“The litmus test is dashboard video and CCTV,” says Tony Blauer, CEO and founder of Blauer Tactical Systems Inc. “If you look at any video of a ‘real fight,’ you never see anyone look cool, you never see anyone look technical, and you never see anyone use the techniques they learn in the academy. If you reverse engineer defensive tactics to support the fights you face, your tactics and procedures will necessarily change. When I ask who controls the fight, the first answer is that the cops do, and that is completely wrong. The level of violence is controlled by the bad guy, the location is chosen by the bad guy and the duration is controlled by the bad guy. We now have videos of bad guys fighting and we can reverse engineer our defensive tactics to combat their fighting style,” Blauer says. “When a UFC fighter is getting ready for a fight, he studies video of the guy he is fighting, preparing for the things he does. Most cops don’t study the bad guys; they train in martial arts and focus on court-defensible techniques. As a result, most training is not relevant, realistic and rigorous. Technology has kept up with the bad guys but the training is not keeping up.”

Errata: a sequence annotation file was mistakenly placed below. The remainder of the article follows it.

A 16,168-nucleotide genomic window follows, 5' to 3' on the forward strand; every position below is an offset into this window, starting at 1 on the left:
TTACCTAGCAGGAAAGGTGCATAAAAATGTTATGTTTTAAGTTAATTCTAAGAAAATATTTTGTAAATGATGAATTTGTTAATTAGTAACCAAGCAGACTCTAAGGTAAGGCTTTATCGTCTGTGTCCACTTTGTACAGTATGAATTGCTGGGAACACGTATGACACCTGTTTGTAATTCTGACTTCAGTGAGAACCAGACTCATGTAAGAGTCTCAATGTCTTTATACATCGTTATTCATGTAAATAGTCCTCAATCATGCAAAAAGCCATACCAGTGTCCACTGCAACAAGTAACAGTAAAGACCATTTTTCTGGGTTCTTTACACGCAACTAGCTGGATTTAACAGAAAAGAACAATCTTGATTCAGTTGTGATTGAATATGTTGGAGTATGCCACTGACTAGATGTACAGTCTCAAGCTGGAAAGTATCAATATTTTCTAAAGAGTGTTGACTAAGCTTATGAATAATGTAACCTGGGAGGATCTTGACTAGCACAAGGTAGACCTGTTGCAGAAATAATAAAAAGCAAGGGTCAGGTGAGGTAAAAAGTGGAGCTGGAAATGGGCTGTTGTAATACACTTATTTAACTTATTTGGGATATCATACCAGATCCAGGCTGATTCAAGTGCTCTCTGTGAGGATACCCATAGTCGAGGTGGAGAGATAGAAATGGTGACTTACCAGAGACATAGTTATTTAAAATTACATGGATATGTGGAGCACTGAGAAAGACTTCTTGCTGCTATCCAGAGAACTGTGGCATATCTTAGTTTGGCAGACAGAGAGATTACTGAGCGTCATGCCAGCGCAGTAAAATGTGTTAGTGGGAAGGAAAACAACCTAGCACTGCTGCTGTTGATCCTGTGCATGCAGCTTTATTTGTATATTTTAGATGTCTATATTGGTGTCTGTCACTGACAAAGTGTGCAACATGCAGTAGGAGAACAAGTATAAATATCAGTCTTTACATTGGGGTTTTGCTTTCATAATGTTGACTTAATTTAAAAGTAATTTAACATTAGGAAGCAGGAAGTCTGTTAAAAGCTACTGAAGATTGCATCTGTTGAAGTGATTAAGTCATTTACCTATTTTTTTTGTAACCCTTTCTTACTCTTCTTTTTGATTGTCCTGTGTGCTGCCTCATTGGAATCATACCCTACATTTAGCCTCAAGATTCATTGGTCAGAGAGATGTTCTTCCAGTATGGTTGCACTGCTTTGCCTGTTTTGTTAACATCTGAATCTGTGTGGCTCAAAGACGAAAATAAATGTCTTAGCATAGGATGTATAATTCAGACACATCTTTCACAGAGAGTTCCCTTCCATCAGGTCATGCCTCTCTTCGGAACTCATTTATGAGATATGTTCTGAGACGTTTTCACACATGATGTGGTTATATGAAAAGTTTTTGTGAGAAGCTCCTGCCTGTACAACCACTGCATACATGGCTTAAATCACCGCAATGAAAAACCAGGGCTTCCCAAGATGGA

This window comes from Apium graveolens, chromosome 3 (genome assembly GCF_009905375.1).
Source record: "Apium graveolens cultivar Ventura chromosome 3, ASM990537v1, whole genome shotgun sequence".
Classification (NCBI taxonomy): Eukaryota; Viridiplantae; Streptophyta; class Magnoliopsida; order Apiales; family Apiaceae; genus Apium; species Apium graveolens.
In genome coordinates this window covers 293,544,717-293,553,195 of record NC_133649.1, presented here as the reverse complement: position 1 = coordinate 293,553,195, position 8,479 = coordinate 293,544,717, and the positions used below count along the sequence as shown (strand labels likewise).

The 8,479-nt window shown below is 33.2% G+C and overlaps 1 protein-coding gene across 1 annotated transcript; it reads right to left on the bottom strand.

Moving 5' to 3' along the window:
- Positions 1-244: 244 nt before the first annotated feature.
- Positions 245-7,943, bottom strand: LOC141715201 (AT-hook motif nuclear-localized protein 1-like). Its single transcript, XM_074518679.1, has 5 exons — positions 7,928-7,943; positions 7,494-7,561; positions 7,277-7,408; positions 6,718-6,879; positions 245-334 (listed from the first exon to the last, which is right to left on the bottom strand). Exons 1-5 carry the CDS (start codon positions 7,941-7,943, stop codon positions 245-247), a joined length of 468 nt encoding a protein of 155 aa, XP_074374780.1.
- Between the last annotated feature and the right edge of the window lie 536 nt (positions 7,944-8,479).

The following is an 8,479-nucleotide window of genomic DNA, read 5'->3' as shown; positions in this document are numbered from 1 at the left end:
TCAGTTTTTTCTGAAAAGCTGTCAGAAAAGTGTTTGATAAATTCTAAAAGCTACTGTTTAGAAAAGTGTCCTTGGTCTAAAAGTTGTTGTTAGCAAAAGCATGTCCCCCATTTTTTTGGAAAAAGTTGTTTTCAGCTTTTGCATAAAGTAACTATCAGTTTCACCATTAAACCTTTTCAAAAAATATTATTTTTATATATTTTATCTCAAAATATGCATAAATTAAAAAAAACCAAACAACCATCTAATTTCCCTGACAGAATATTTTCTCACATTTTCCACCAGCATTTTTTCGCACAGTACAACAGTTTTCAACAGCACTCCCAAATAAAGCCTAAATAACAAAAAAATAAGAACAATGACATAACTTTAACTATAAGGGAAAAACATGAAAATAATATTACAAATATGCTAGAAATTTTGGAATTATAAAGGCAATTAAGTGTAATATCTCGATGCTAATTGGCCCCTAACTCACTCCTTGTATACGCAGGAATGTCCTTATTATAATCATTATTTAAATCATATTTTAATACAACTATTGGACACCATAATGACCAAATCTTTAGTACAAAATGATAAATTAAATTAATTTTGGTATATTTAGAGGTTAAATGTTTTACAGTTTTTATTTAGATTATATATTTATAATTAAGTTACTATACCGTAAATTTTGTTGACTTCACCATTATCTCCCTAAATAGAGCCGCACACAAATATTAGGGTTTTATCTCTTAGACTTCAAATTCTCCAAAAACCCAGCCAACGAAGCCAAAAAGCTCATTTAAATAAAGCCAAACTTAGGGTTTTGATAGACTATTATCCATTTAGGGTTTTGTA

Rather than work from imagined scenarios, today's most advanced defensive tactics trainers are looking at real combat and figuring out what the officer has to do to survive and triumph. It certainly makes sense to approach defensive tactics this way—instead of forcing law enforcement to adapt to ritualized martial arts techniques, hoping that the techniques work when they have to, trainers are looking at real situations and designing moves and strategies that allow the officers to triumph. To be successful, any defensive tactics training system has to take into account the realities of law enforcement work, and arm officers with the means to survive. If a department is too worried about liability in these situations, officers are hamstrung and almost sure to fail when facing an opponent who will do anything to win.